The choice of Django as web framework¶
Originally I started working with Plone and the Zope application framework which stores all information in Zope’s built-in transactional object database (ZODB).
Then I started using Django when I needed to store data in a relational database like PostgreSQL, and after some research, I realized it was the best choice.
I love its architecture, the ORM, the admin module, the PostgreSQL support, all its ready-to-use modules like GeoDjango, all the 3rd party packages, and particularly the community behind it.
How I got started contributing to Django¶
I started contributing to the core of Django during the sprint day at DjangoCon Europe 2017 with a pull request that integrated the PostgreSQL crypto extension in its contrib package and then was merged in Django 2.0.
I presented a talk about the Django Full-text search feature at the PyCon Italy 2017 conference and then wrote the article “Full-text search with Django and PostgreSQL” based on this. Later I realized that the Django Full-text search function was not used on the djangoproject.com site.
At EuroPython 2017 I organized a sprint about the search module of the djangoproject.com.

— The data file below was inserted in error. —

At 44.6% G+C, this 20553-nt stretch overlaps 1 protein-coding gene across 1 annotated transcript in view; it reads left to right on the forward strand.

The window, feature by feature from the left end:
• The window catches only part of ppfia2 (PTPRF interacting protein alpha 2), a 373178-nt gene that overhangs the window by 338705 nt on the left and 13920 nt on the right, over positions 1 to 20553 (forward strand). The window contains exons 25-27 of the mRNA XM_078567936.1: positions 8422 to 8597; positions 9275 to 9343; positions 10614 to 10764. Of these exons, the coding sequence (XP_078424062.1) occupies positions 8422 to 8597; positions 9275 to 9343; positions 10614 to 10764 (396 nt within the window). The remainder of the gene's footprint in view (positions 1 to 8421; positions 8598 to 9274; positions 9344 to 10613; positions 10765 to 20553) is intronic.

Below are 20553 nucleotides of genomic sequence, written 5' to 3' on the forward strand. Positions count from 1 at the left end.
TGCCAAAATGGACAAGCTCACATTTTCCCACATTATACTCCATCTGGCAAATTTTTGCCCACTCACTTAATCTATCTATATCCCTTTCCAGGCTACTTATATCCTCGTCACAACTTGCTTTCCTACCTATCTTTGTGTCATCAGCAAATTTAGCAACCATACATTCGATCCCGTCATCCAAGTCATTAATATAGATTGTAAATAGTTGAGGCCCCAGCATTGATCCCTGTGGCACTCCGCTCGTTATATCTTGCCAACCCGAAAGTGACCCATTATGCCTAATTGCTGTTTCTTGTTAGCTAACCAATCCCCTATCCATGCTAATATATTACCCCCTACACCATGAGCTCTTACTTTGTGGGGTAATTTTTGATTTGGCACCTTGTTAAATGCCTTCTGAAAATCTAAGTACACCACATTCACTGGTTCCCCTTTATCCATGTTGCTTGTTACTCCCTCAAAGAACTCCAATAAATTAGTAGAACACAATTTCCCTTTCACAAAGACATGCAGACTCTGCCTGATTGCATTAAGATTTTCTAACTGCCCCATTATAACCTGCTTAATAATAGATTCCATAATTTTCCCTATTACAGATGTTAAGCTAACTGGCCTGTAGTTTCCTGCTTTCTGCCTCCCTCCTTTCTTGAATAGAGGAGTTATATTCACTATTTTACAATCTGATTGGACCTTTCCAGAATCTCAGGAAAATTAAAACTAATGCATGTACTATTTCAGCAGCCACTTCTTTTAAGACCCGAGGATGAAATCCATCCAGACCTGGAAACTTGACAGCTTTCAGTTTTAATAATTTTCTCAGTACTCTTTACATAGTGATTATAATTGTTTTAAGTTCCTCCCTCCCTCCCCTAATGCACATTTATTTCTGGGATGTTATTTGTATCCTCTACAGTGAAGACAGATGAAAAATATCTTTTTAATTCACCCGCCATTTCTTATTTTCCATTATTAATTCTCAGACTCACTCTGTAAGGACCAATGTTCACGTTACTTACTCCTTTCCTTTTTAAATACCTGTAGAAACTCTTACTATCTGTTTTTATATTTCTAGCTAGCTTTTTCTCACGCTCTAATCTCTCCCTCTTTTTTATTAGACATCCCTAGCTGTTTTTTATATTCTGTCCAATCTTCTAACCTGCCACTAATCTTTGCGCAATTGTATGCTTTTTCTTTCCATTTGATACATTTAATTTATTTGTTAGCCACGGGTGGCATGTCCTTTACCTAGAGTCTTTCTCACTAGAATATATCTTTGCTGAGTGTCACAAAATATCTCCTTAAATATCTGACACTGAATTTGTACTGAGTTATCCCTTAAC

I completed a pull request that replaced Elasticsearch with the PostgreSQL Full-text search function on the official Django website and I continued updating this function with improvements in speed and multilingual support.
I presented a talk about this experience as an example of my contribution to the Django project.
The projects I’m working on¶
I contribute to the Django project, its website and some related packages.
I’m attending some Django Girls workshops as a coach and I’ve contributed to its tutorial.
In addition, I’m updating my Django Queries project with code I’ve used in my talks which lets people try it on their own.
I’m working on a Django project template we use at work to speed up the bootstrap of a project deployed on uWSGI.
I’m updating my Pelican-based technical blog where I post some articles, information about me, my projects and my talks.
I’m updating my YouTube channel with all my recorded talks and my Speaker Deck account with all my talk slides.